A copy of One Hundred Years of Solitude sits on my shelf mocking me everytime I look at it. I have tried to read this book by Gabriel Garcia Marquez quite a few times and have given up in the middle. In an effort to break that jinx I read Leaf Storm, a shorter work by the same author. Gabriel Garcia Marquez is a writer from Colombia and is the winner of the 1982 Nobel Prize for Literature. The Picador edition of Leaf Storm I read is translated from Spanish by Gregory Rabassa.
The book takes its name from the novella that appears first in the book, followed by six other short stories. The Leaf Storm walks through the thoughts of three people: an old man, his middle-aged daughter and her small son on a hot noon in the fictional town of Macondo in 1909. (Incidentally, Macondo takes center-stage in One Hundred Years of Solitude too.) The occasion is the demise of the old man’s friend, a doctor, who the whole town despises. As these three people sit in the doctor’s dusty old house preparing his body for burial, they take a long walk through the years of their lives. The works that I was strong reminded of while reading Leaf Storm were those of RK Narayan. While lacking the myriad colorful characters and landmarks of Malgudi, the principal characters, their home, lives and thoughts are similar in flavour to those in RKN’s creations.
In The Handsomest Drowned Man in the World, the body of an adonis washes up at a fishing village. Though very much dead, the charms of his body sets the hearts and minds of the womenfolk aflutter and gives them new dreams while they prepare to bury him. A man with wings lands in the chicken coop of a farmer in A Very Old Man with Enormous Wings. The poor couple use him as an attraction to get rich, but after his sheen fades he is discarded amongst their poultry. Just when they think he is almost dead, he recovers and flies off into the clouds. Blacaman the Good, Vendor of Miracles is a story where a mistreated assistant of a fair trickster gains actual miracle powers and watches his former master kill himself. The Last Voyage of the Ghost Ship is something unique: an entire short story told as one, yes o-n-e long sentence! In Monologue of Isabel Watching It Rain in Macondo returns the reader to the life of Isabel (the daughter from the Leaf Storm novella) to revisit a few days of her pregnancy when it rained non-stop for a week in Macondo. The last story Nabo is about a stablehand who enters into a coma.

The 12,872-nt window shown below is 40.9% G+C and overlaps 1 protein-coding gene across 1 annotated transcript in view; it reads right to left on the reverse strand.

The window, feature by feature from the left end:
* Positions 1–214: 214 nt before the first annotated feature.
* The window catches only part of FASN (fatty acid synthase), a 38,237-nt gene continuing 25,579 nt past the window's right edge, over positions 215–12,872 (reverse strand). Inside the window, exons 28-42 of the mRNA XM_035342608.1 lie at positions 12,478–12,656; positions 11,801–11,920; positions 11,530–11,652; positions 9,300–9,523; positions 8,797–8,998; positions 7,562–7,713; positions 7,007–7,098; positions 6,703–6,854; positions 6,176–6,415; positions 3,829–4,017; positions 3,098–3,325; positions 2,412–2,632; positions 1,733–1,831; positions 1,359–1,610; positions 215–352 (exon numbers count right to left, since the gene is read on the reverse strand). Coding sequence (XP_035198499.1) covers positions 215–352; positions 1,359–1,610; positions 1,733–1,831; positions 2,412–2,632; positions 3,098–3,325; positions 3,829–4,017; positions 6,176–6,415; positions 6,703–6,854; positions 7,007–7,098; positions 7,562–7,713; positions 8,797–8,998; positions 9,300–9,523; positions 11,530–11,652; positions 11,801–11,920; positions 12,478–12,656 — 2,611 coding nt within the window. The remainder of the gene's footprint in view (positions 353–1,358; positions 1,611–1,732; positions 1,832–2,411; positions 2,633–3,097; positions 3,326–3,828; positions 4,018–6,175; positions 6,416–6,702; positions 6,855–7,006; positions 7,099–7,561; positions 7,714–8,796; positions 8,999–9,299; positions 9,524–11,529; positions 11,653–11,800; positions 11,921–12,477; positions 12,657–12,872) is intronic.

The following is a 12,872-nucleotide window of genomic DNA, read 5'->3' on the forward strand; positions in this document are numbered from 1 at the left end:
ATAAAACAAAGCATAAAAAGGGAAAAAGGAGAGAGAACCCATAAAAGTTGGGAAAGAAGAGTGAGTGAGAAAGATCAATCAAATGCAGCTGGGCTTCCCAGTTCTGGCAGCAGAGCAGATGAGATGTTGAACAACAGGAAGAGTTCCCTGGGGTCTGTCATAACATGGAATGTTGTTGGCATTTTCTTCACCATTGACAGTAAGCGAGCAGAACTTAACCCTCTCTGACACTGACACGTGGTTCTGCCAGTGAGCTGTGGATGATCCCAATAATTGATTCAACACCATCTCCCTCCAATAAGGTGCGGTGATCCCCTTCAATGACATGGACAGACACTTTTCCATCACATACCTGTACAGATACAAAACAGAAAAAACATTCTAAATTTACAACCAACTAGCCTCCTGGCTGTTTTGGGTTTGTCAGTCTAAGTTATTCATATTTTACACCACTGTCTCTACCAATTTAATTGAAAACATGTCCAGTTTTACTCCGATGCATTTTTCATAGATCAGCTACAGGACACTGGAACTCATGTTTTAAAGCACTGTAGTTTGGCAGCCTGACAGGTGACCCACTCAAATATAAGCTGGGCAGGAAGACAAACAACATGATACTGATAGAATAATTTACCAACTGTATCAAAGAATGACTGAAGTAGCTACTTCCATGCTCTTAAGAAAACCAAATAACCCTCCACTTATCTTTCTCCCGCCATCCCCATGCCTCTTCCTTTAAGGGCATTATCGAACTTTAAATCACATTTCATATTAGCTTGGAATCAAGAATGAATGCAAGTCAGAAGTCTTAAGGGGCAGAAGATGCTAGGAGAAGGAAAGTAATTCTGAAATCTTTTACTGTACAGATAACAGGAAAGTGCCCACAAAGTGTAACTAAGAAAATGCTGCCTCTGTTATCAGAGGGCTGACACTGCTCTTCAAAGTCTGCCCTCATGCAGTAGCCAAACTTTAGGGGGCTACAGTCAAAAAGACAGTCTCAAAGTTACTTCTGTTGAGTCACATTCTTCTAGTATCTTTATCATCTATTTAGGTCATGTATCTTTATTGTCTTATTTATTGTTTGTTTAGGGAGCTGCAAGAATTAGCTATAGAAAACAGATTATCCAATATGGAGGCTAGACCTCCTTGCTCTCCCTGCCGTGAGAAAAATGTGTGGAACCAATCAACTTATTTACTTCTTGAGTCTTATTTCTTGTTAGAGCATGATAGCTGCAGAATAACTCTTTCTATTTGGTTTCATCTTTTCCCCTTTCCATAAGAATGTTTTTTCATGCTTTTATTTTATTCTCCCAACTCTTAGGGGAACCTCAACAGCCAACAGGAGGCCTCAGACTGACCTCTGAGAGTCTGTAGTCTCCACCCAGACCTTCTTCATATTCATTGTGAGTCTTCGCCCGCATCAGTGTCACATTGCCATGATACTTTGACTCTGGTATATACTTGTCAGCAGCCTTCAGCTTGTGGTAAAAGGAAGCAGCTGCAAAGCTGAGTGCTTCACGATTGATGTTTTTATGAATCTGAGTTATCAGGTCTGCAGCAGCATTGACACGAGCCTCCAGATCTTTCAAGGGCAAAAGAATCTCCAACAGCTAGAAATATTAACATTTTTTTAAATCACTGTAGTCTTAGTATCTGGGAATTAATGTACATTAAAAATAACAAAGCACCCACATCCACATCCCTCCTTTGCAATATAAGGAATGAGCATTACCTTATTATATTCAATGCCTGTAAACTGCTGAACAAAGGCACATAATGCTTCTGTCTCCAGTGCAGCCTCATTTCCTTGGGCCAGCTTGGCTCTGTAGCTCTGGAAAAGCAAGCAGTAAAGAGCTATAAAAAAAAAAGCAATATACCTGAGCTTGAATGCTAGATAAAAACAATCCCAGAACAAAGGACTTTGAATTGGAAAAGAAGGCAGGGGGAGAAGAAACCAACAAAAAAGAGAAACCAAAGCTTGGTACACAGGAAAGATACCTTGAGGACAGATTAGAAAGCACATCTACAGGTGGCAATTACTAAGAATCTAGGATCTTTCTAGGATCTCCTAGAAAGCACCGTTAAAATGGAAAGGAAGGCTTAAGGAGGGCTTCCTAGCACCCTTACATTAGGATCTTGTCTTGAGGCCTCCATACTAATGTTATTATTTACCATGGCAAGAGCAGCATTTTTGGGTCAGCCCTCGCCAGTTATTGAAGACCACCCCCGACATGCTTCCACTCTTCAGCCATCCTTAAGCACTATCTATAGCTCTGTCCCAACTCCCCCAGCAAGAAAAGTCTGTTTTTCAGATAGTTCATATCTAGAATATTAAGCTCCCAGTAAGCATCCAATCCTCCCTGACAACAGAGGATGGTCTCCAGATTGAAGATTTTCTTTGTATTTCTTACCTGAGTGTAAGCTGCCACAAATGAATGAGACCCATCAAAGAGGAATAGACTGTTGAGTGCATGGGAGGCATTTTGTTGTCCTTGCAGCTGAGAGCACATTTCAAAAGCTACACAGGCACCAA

Leaf Storm is a comfortable introduction to Gabriel Garcia Marquez. The Leaf Storm novella and Isabel’s Monologue are my favorite picks from this book. These really portray the signature style of Garcia, which I have seen in One Hundred Years. The drowned man and the man with wings are children’s fables, beautifully told. The rest of the stories are just oddities, especially Nabo, which I could not even understand properly. I liked both the story telling style and the settings of Colombia of the early 20th century in Garcia’s stories. Much like RKN and Graham Greene, he does not need grand settings or premises, but revels in the strength of his realistic characters and their small-life travails. It is yet to be seen how I will fare with his serious works like One Hundred Years of Solitude and Autumn of the Patriarch.